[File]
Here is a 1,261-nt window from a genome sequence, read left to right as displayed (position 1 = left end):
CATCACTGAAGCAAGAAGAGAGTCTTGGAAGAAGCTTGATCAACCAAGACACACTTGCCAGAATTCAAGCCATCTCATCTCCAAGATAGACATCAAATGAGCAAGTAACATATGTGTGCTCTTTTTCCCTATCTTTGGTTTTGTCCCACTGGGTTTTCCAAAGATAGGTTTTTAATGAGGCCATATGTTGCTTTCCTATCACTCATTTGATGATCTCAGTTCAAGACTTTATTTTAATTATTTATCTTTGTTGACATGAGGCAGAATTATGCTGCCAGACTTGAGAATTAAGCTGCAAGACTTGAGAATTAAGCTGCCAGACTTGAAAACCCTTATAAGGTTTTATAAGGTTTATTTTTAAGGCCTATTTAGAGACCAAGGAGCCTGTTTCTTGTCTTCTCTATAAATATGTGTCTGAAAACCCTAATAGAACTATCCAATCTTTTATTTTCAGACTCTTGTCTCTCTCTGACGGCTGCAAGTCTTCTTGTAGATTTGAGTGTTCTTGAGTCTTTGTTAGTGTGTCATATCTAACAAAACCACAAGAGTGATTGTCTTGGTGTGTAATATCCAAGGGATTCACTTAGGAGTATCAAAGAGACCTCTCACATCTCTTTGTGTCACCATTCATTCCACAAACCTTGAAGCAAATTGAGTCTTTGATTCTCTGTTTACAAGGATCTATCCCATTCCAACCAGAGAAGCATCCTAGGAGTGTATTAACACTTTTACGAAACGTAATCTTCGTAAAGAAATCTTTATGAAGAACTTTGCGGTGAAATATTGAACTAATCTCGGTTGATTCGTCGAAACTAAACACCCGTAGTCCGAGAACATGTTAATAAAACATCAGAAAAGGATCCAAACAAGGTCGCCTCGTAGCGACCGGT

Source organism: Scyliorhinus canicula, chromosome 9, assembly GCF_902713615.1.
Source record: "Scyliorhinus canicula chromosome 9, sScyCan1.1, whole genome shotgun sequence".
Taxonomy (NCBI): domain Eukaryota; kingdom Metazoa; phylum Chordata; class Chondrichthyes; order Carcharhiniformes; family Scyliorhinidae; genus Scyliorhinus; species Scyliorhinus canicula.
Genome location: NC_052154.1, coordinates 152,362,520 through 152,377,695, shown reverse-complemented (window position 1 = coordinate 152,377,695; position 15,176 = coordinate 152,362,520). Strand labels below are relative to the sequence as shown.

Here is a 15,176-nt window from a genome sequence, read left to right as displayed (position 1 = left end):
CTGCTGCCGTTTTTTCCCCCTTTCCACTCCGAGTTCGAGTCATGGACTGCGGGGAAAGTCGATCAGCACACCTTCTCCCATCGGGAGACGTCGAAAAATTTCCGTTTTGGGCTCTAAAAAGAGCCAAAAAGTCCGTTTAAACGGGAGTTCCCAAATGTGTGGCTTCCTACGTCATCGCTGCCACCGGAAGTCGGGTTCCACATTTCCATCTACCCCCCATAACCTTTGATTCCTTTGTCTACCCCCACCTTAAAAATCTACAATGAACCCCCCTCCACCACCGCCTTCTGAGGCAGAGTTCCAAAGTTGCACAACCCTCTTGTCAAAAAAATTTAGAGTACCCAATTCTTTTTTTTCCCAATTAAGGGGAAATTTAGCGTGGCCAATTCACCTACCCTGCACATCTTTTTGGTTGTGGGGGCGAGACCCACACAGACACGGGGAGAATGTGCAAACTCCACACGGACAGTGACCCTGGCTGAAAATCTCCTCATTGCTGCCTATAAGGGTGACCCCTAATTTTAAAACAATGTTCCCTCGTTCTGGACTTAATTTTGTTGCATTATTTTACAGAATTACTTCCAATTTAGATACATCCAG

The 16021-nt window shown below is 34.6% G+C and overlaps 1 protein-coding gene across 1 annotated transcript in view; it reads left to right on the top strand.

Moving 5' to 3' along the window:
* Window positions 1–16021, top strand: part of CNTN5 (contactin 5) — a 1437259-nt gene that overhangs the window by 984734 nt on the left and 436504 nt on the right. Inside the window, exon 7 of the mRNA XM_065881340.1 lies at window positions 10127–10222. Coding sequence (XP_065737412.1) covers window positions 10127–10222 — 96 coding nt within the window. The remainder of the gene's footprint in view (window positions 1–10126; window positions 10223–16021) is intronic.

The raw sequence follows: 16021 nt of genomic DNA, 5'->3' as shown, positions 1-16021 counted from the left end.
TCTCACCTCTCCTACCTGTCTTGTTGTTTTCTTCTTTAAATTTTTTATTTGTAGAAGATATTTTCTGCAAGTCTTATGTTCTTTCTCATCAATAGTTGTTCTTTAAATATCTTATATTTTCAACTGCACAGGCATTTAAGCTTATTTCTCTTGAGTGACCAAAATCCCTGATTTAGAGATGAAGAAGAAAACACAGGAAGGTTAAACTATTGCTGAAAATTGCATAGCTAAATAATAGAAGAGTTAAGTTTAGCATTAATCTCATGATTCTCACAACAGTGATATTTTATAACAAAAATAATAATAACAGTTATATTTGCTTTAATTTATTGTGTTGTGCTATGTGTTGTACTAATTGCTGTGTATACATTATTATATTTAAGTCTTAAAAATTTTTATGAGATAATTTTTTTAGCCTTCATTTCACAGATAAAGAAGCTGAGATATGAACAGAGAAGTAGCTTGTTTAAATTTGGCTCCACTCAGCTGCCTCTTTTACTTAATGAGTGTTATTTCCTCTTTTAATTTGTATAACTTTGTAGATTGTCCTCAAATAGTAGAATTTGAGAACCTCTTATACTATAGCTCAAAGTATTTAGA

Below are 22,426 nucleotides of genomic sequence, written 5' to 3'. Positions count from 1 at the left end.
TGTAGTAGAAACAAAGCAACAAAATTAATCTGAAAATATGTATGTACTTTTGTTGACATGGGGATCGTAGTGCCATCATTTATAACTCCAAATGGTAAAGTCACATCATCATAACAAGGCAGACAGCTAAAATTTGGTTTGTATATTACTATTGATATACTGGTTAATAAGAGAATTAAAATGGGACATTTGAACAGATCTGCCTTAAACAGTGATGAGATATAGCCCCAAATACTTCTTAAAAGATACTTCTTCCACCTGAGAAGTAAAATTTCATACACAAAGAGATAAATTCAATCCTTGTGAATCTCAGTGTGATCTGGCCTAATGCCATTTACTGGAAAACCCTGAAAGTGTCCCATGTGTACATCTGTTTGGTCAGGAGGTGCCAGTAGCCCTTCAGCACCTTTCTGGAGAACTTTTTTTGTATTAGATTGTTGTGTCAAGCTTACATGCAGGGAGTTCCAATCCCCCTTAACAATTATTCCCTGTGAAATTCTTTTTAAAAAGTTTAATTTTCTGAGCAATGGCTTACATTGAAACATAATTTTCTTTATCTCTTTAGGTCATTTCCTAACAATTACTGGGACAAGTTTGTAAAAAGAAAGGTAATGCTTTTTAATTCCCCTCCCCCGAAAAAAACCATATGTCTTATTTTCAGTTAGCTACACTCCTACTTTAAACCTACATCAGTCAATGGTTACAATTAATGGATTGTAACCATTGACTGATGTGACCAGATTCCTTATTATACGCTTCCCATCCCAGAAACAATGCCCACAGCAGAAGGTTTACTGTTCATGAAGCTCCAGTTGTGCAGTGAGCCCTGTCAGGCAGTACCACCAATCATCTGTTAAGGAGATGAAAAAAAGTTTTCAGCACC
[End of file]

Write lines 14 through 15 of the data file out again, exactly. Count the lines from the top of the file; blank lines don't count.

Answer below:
Below are 22,426 nucleotides of genomic sequence, written 5' to 3'. Positions count from 1 at the left end.
TGTAGTAGAAACAAAGCAACAAAATTAATCTGAAAATATGTATGTACTTTTGTTGACATGGGGATCGTAGTGCCATCATTTATAACTCCAAATGGTAAAGTCACATCATCATAACAAGGCAGACAGCTAAAATTTGGTTTGTATATTACTATTGATATACTGGTTAATAAGAGAATTAAAATGGGACATTTGAACAGATCTGCCTTAAACAGTGATGAGATATAGCCCCAAATACTTCTTAAAAGATACTTCTTCCACCTGAGAAGTAAAATTTCATACACAAAGAGATAAATTCAATCCTTGTGAATCTCAGTGTGATCTGGCCTAATGCCATTTACTGGAAAACCCTGAAAGTGTCCCATGTGTACATCTGTTTGGTCAGGAGGTGCCAGTAGCCCTTCAGCACCTTTCTGGAGAACTTTTTTTGTATTAGATTGTTGTGTCAAGCTTACATGCAGGGAGTTCCAATCCCCCTTAACAATTATTCCCTGTGAAATTCTTTTTAAAAAGTTTAATTTTCTGAGCAATGGCTTACATTGAAACATAATTTTCTTTATCTCTTTAGGTCATTTCCTAACAATTACTGGGACAAGTTTGTAAAAAGAAAGGTAATGCTTTTTAATTCCCCTCCCCCGAAAAAAACCATATGTCTTATTTTCAGTTAGCTACACTCCTACTTTAAACCTACATCAGTCAATGGTTACAATTAATGGATTGTAACCATTGACTGATGTGACCAGATTCCTTATTATACGCTTCCCATCCCAGAAACAATGCCCACAGCAGAAGGTTTACTGTTCATGAAGCTCCAGTTGTGCAGTGAGCCCTGTCAGGCAGTACCACCAATCATCTGTTAAGGAGATGAAAAAAAGTTTTCAGCACC